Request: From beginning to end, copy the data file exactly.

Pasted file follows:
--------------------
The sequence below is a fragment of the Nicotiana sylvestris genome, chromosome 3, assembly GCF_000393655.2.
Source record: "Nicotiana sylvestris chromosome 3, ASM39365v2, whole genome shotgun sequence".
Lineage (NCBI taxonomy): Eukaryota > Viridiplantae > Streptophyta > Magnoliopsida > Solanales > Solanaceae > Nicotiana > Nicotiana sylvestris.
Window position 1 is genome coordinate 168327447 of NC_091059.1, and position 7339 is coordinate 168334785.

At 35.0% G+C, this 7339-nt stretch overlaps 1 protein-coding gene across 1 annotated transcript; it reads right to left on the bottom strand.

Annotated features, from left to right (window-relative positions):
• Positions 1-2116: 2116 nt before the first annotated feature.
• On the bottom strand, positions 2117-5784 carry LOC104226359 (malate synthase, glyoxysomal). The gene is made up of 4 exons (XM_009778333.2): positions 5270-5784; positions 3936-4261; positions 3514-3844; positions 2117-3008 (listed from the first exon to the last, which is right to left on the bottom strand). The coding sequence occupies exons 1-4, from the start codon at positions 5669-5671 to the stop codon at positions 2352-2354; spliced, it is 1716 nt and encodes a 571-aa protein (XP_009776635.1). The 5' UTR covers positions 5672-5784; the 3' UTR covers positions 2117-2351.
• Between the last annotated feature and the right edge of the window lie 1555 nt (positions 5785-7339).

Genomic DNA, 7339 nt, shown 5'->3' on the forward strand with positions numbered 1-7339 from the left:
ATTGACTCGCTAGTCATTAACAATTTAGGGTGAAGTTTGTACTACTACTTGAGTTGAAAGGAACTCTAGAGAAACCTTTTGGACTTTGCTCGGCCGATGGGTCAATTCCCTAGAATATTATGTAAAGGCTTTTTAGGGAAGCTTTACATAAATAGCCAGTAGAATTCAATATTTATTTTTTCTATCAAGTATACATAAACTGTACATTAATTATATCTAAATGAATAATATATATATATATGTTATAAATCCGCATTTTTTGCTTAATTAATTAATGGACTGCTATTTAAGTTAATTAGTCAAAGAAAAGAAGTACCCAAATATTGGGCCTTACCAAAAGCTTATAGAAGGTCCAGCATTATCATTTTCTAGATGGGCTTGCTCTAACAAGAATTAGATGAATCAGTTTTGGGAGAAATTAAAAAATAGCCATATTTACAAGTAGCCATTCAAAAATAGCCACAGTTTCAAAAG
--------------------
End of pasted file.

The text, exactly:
The sequence below is a fragment of the Nicotiana sylvestris genome, chromosome 3, assembly GCF_000393655.2.
Source record: "Nicotiana sylvestris chromosome 3, ASM39365v2, whole genome shotgun sequence".
Lineage (NCBI taxonomy): Eukaryota > Viridiplantae > Streptophyta > Magnoliopsida > Solanales > Solanaceae > Nicotiana > Nicotiana sylvestris.
Window position 1 is genome coordinate 168327447 of NC_091059.1, and position 7339 is coordinate 168334785.

At 35.0% G+C, this 7339-nt stretch overlaps 1 protein-coding gene across 1 annotated transcript; it reads right to left on the bottom strand.

Annotated features, from left to right (window-relative positions):
• Positions 1-2116: 2116 nt before the first annotated feature.
• On the bottom strand, positions 2117-5784 carry LOC104226359 (malate synthase, glyoxysomal). The gene is made up of 4 exons (XM_009778333.2): positions 5270-5784; positions 3936-4261; positions 3514-3844; positions 2117-3008 (listed from the first exon to the last, which is right to left on the bottom strand). The coding sequence occupies exons 1-4, from the start codon at positions 5669-5671 to the stop codon at positions 2352-2354; spliced, it is 1716 nt and encodes a 571-aa protein (XP_009776635.1). The 5' UTR covers positions 5672-5784; the 3' UTR covers positions 2117-2351.
• Between the last annotated feature and the right edge of the window lie 1555 nt (positions 5785-7339).

Genomic DNA, 7339 nt, shown 5'->3' on the forward strand with positions numbered 1-7339 from the left:
ATTGACTCGCTAGTCATTAACAATTTAGGGTGAAGTTTGTACTACTACTTGAGTTGAAAGGAACTCTAGAGAAACCTTTTGGACTTTGCTCGGCCGATGGGTCAATTCCCTAGAATATTATGTAAAGGCTTTTTAGGGAAGCTTTACATAAATAGCCAGTAGAATTCAATATTTATTTTTTCTATCAAGTATACATAAACTGTACATTAATTATATCTAAATGAATAATATATATATATATGTTATAAATCCGCATTTTTTGCTTAATTAATTAATGGACTGCTATTTAAGTTAATTAGTCAAAGAAAAGAAGTACCCAAATATTGGGCCTTACCAAAAGCTTATAGAAGGTCCAGCATTATCATTTTCTAGATGGGCTTGCTCTAACAAGAATTAGATGAATCAGTTTTGGGAGAAATTAAAAAATAGCCATATTTACAAGTAGCCATTCAAAAATAGCCACAGTTTCAAAAG